The documentary hopes to convince the public that livestock play an important role in preserving native grassland
Sometimes what you thought was the problem is really the solution. That’s the opening thought in a short documentary called Guardians of the Grasslands.
The statement is a reference to the importance of grazing cattle in preserving native grasslands. Cattle are frequently cited as contributors of greenhouse gases, a factor involved in climate change, and they have roles in the 15-minute documentary due for its first showing on Oct. 3 in Calgary.
“We’re really hoping that it makes people care about grasslands,” said Amie Peck, stakeholder engagement specialist with the Canadian Cattlemen’s Association.
“Grasslands, we need them and they need our help. So by drawing attention to, one, the fact that the grasslands are an endangered ecosystem and then two, that information is only good if we know how to help them, and we have a solution for that.
“Cattle are actually preserving these spaces and maintaining a home for the plants and animals that live on those landscapes and … all the groups involved, conservationists and ranchers, are trying to benefit the land and trying to do what’s right. And what’s right is having a keystone ruminant species there.”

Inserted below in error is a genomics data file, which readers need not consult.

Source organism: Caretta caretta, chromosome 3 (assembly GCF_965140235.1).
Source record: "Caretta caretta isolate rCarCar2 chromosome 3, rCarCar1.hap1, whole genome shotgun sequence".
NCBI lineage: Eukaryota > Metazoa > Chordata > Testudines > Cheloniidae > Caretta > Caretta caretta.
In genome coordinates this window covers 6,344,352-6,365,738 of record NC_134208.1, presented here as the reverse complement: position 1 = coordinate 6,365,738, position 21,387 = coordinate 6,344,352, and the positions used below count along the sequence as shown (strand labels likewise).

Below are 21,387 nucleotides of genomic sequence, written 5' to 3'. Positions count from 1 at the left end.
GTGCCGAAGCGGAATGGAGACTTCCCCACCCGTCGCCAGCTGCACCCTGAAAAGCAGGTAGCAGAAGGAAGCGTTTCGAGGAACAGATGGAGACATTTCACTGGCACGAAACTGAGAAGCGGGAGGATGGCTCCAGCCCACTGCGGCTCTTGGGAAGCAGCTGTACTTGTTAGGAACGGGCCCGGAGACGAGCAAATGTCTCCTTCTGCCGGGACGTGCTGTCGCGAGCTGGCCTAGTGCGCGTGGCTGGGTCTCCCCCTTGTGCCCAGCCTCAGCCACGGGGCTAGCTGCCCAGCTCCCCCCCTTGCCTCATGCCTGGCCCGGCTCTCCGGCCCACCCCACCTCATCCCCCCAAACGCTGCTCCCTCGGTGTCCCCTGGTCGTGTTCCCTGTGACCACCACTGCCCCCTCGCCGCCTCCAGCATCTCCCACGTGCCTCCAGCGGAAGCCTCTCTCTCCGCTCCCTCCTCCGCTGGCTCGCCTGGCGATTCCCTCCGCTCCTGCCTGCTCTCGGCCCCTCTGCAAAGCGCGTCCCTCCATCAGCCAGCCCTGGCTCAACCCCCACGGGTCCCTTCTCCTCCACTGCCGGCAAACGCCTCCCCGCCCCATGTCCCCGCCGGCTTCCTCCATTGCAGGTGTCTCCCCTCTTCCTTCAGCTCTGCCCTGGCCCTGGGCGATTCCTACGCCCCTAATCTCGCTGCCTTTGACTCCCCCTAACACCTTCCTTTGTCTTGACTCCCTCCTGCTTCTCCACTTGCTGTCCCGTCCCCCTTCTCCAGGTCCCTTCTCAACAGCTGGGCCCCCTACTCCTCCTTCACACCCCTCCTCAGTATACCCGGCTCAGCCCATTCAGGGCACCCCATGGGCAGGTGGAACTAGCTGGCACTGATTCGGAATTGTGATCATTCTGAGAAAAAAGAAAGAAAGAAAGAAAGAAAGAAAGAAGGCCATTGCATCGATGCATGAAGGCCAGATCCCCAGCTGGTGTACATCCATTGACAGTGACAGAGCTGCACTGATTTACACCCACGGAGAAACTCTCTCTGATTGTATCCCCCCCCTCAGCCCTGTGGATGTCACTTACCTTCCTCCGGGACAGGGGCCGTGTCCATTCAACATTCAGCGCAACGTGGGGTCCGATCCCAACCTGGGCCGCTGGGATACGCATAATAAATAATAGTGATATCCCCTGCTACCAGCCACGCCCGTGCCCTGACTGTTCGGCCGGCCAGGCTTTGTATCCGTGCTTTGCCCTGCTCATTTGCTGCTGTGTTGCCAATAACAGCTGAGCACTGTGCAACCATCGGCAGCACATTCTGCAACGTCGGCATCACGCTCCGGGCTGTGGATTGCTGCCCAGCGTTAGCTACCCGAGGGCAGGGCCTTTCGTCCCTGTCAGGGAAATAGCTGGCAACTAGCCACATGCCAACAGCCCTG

The documentary is a project of Nature Conservancy Canada and Ducks Unlimited and was produced by Story Brokers Media in partnership with the CCA.
It was shot entirely on the 65,000-acre Waldron Grazing Co-operative north of Lundbreck, Alta.
“We were shooting a project for the Waldron Grazing Co-op to kind of explain the history behind it,” said Peck. “While we were doing that project we thought, there’s a really cool opportunity there to talk about the role that cattle play in preserving the native grasslands.”
A trailer for the documentary says the grazing co-op alone sequesters two million tonnes of carbon.
About 300 steers have cameos in the film, which also features Mickenzie Plenel-Stronks of Ducks Unlimited Canada and Kristine Tapley, also with DU. Carys Richards of the Nature Conservancy and rancher Ben Campbell of Black Diamond also have appearances in the final version, said Peck.
The initial Oct. 3 screening is by invitation only.
“We’re really hoping that’s just the first of many (screenings) so we’re really hoping provincial organizations and affiliates will want to host their own screening and kind of take it across the country that way.”